By now you all know how passionate I am about the Hudson Valley and the vast amount of history that was made right here in our valley. I am excited too that my hometown (Verplanck, NY) played and continues to play a major role in history making.
Much of this blog post will be information currently available on various other websites (see resources below). I’ll do my best to summarize what for me is both historical in scope and personal, as it’s, literally, history in my backyard.
Once again the replica ship of Henry Hudson’s original Half Moon exploration ship from 1609 has docked at the King Marine in Verplanck, NY. This beautiful replica has been docking here during the winter for the past twelve (12) years. The ship is one of only two such replicas in the world.
Now for the exciting news, recently the Half Moon’s captain, Chip Reynolds, hosted a group of filmmakers from the Netherlands who were visiting the Half Moon in consideration of using her for a documentary about Dutch explorers! How exciting the possibility of a documentary featuring this great ship with so much history connected to my hometown! After all, my high school was named after the famous explorer (Hendrick Hudson High)!
“It will be a story about discovering the new world that has never been done before,” said Erwin Godschalk, the film’s producer. Godschalk said the crew should begin filming in May and release the documentary in December. The Half Moon will be needed for about five to ten days of shooting.
Captain Reynolds is also the Director of the New Netherland Museum. The New Netherland Museum operates the Half Moon. When the ship is under way Captain Reynolds uses a crew of volunteers to sail her. He also runs an educational program in partnership with New York State certified educators that integrates history, math, science and writing for fourth and seventh graders who can embark on a one-week voyage.
Watch the video to learn more about the ship and the programs run through the New Netherland Museum, which is the non-profit, educational institution that owns and operates the ship as a traveling museum dedicated to public education about the life in New Netherland during the 17th Century. Reynolds is the director of the museum.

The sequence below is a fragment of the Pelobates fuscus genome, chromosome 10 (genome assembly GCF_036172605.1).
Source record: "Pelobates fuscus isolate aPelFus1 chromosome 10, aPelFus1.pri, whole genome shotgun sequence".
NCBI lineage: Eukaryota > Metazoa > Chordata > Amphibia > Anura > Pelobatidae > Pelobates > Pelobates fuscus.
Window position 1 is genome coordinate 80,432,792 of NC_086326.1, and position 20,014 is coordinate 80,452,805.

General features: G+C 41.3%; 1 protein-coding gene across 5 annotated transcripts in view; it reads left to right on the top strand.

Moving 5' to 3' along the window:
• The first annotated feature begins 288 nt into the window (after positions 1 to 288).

The ship will be here until late March / early April at the King Marine in Verplanck. Randy King, invites residents of the community stop by the marine at 270 6th St., Verplanck, any time to visit the Half Moon. You can reach him at 914-739-3413.
As reported on The New Netherland Museum’s website,”the original Half Moon was the first European ship to document entry into what we now call the Delaware Bay and River, and to explore the Hudson River to its navigable limits and was commissioned on March 25, 1609, for the Dutch East India Company. She was a ship of exploration and the spaceship of her age, designed to take a crew of twenty into unknown and uncharted waters.
Her captain, Henry Hudson, was already a famous explorer of Arctic waters when in 1608 he was hired by the Dutch East India Company to find a northeast, all-water route to Asia. but only a month out of port, the Dutch/English crew of his ship was disheartened after their passage north of Norway was blocked by Arctic ice floes. Many talked of mutiny.
Sitting in his cabin, the concerned captain considered his dilemma and options. A compromise was made. The course was changed and what began as a search for a Northeast passage became a transatlantic crossing to look for a Northwest passage to the rich spice. trade of China. Of course, some think that Hudson’s intention all along was to go Northwest.
Hudson in North America
After reaching the Maine coast and replacing a foremast lost in rough storms during her Atlantic crossing. the Half Moon sailed southward as far as the present day North Carolina Outer Banks. Then, turning northward, Hudson explored the Delaware Bay before arriving at the mouth of a wide river. Could this be a passage to the Pacific Ocean?
Hudson stopped at points on the New Jersey coast before sailing the small ship up the river which today bears the Captain’s name–the Hudson River, but it was soon obvious that it was an inland river, not a west-ward passage. Hudson sailed upriver to present-day Albany before returning down river, and claiming the region for the Dutch.
It would be many years before the significance of Hudson s 1609 voyage to America would be understood, and the Half Moon universally recognized as one of the best known ships of exploration.
America’s Dutch Heritage
Hudson’s voyage had important consequences. In making this historic journey, Hudson claimed the region for the Dutch and opened the land for the settlers who followed. Hudson s voyage, nearly ten years before the Pilgrims landed at Plymouth Rock, led to the establishment, in 1614, of the Dutch trading post, Fort Nassau, at present day Albany, New York. The first European settlements in the States of Connecticut, Delaware, New Jersey, New York and Pennsylvania were built by the Dutch beginning in 1624 and formed the Dutch colony of New Netherland, or Nieuw Nederlandt.
By the end of the 17th century, all of New Netherland had become the possession of the British crown. Yet the maps of the region still reflect the original Dutch settlements. Brooklyn, Hoboken, Block Island and hundreds more places take their names from the first Dutch colonists. These names hint at the early Dutch role in establishing our nation, an involvement that continued through to the American Revolution. …..”
As always, I wish you days filled with happiness and “wonder” – take the time to “wonder” what it is that made you smile today!